“He just doesn’t get it. How can he be such a roadblock when we are just trying to do the right thing!”
As my client was sharing with me her frustration with an administrative colleague, she explained that every time she had a suggestion, it seemed her colleague had a perfect objection to stall progress.
They were in a stalemate. And the stalemate was getting expensive. Wasted time and resources dedicated to meeting after meeting trying to figure out a solution. Trust between the two of them was deteriorating.
“If he can’t support me in this scenario, then does he really support me at all?”
Her interactions with her colleague were keeping her up at night.
And then, COVID-19 hit.
If it was important that they were on the same page then, it was really important that they communicated as they were leading teams through crisis. But my client found herself constantly reacting instead of collaborating with her colleague.
This story is not unique to my client. Many of us can relate to the feeling of being “emotionally triggered” by someone else. We can also relate to creating some unflattering behaviors that make the situation even worse!
As we continue to socially distance, self isolate and as our front line clinicians continue to serve in the most intimate of ways, our potential for unhealthy emotional reactions skyrocket as our patience with the pandemic wanes.
When we talk about our mental and emotional wellbeing, there is nothing that gets us off track (and can elicit an emotional reaction) faster than someone whose thinking is polar opposite from ours.
When that happens, we think to ourselves:
How can he not get it?
What is he thinking?
Why isn’t she on board? This is the only way that makes sense?
We judge them instead of trying to understand them.
We dismiss their statements (and often their intelligence) without hesitation.
So how do we control our emotional reactions so that we can manage our own wellbeing during times of stress and uncertainty?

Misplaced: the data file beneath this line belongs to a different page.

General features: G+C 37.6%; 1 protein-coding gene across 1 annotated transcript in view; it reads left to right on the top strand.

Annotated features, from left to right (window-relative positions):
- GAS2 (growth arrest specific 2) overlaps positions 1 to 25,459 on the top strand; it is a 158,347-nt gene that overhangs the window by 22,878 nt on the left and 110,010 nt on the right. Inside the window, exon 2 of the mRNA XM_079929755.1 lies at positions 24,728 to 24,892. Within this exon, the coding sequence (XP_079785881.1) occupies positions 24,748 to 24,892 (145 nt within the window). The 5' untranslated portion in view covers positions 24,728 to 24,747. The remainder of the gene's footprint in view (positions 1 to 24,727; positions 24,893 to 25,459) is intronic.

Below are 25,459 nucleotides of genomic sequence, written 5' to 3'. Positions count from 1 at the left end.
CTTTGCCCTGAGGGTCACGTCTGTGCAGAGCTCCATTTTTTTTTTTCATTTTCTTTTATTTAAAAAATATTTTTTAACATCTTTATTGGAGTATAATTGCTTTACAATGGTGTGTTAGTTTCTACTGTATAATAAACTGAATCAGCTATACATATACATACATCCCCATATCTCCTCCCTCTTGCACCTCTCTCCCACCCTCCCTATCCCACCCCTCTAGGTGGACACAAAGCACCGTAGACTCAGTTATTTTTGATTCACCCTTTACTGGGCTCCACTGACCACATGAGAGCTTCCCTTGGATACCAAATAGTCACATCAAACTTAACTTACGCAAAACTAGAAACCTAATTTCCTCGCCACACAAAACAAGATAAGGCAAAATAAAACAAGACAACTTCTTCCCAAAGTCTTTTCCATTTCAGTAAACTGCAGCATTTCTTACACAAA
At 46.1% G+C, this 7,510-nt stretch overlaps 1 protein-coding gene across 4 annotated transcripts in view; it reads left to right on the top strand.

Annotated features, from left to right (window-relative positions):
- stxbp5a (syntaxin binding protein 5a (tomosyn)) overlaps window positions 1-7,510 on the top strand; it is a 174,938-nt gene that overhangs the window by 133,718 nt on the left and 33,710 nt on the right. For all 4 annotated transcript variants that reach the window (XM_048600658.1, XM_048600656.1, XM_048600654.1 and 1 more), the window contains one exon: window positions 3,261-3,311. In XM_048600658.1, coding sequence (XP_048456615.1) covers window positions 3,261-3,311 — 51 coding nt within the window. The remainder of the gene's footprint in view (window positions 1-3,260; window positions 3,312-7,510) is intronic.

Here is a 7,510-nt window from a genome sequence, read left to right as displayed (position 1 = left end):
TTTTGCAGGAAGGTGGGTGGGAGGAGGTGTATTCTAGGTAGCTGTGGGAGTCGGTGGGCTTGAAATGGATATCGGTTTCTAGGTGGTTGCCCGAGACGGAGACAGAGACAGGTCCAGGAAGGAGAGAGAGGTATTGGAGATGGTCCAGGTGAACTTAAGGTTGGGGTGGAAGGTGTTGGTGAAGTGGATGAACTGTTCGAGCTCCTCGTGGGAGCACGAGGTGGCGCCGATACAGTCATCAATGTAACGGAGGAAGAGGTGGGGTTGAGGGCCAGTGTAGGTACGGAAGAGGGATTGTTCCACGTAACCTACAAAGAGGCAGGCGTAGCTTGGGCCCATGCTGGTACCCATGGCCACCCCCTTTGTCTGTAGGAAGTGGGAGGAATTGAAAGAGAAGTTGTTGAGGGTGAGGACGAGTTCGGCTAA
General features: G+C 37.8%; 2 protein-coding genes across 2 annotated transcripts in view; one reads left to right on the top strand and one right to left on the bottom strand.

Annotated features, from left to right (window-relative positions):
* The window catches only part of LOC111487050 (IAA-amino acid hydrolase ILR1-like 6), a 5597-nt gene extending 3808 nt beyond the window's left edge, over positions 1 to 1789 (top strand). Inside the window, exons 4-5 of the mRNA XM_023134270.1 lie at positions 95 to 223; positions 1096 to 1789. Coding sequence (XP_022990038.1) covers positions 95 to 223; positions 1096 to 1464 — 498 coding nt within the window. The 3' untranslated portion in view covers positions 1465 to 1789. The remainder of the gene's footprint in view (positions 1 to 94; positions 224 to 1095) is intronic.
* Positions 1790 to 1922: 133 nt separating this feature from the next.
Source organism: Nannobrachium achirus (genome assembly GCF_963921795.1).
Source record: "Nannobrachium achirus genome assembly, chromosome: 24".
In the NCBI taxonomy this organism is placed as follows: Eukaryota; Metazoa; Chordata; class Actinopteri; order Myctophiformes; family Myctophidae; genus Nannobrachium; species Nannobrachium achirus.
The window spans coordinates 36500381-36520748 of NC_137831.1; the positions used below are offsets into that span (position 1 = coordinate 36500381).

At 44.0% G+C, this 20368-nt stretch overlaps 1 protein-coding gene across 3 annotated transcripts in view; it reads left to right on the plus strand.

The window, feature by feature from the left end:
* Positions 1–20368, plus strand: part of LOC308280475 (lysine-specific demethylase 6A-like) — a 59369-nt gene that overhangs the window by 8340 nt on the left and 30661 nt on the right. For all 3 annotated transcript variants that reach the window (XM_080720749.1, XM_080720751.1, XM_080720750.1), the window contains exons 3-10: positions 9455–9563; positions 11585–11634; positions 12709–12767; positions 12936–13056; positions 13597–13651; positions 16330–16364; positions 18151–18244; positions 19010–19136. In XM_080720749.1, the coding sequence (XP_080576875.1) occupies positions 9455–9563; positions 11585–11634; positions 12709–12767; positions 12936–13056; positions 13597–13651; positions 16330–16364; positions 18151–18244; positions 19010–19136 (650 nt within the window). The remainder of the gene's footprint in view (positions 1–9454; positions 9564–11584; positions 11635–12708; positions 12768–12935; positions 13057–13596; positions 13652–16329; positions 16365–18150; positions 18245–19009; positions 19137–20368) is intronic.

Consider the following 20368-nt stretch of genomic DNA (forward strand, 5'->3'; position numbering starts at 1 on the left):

The reason we are talking about a simple way to manage our emotional reactions is because we have more control than we think we do when others trigger us.
We can create our own experience, either full of anger and tension or calm and confidence.
We get to choose.
And I’m going to give you a simple tool to do just that.
I’ve worked in healthcare for the past 20 years. I’ve led organizations in times of growth and in times of hardship. I’ve partnered with physicians, c-suite executives and front line leaders and this is what I know:
In the midst of adversity, if we don’t focus on the choices we make in every moment, most of us enter these tense situations leading with our reptilian brain in full blown protection, fight or flight mode.
And in that mode, we usually bombard the recipient of our communication with the logical reasons why they need to agree, act or get on board. We talk more and listen less.
Or we silently blame them for “triggering us” and making us even more frustrated or stressed.
We catch ourselves jumping down others’ throats when they ask us to do one more thing…
It is times like these where we need to go back to the basics not just of leadership, but of humanity.
When you are in a situation where you are reacting to the behaviors of someone else,
Ask yourself one question:
What if they were just like me?
What if this person has beliefs, perspectives, and opinions, just like me.
What if this person has hopes, anxieties, and fears, just like me.
What if this person wants to feel respected, appreciated, and valued, just like me.
In every crisis, we have an opportunity to humanize our interactions.
In every crisis we have an opportunity to choose to manage our own reactions, emotions and contribution to the situation.
Instead of thinking about those with opposing opinions as annoying, roadblocks or someone who just plain doesn’t get it, we need to shift our thinking to one of connection.
Because something shifts when you ask yourself this one question: “What if they were just like me?”
Suddenly, you see the connection between the two of you. You see the possibility in the interaction instead of the problem.
And from that shift, you can then start to get curious. And only with curiosity is there hope of successful persuasion.
If you would like to view the 3rd video in the Wellbeing series about the power of this one question when confronted with people who “just don’t get it”, click here.
Do you need a personal action plan when adversity hits or bad things happen? Download this free Personal Action Plan for Overcoming Adversity based on my TEDx Talk: The Four Choices to Overcome Adversity
Carrie Koh is a TEDx speaker, consultant, executive coach and healthcare executive with a passion for enhancing the way we communicate with one another to ensure efficient and innovative results with greater fulfillment along the way. She is the leading authority on cultivating resiliency and teaching high performing leaders to overcome obstacles to lead teams through uncertainty. She would love to connect at www.carriekoh.com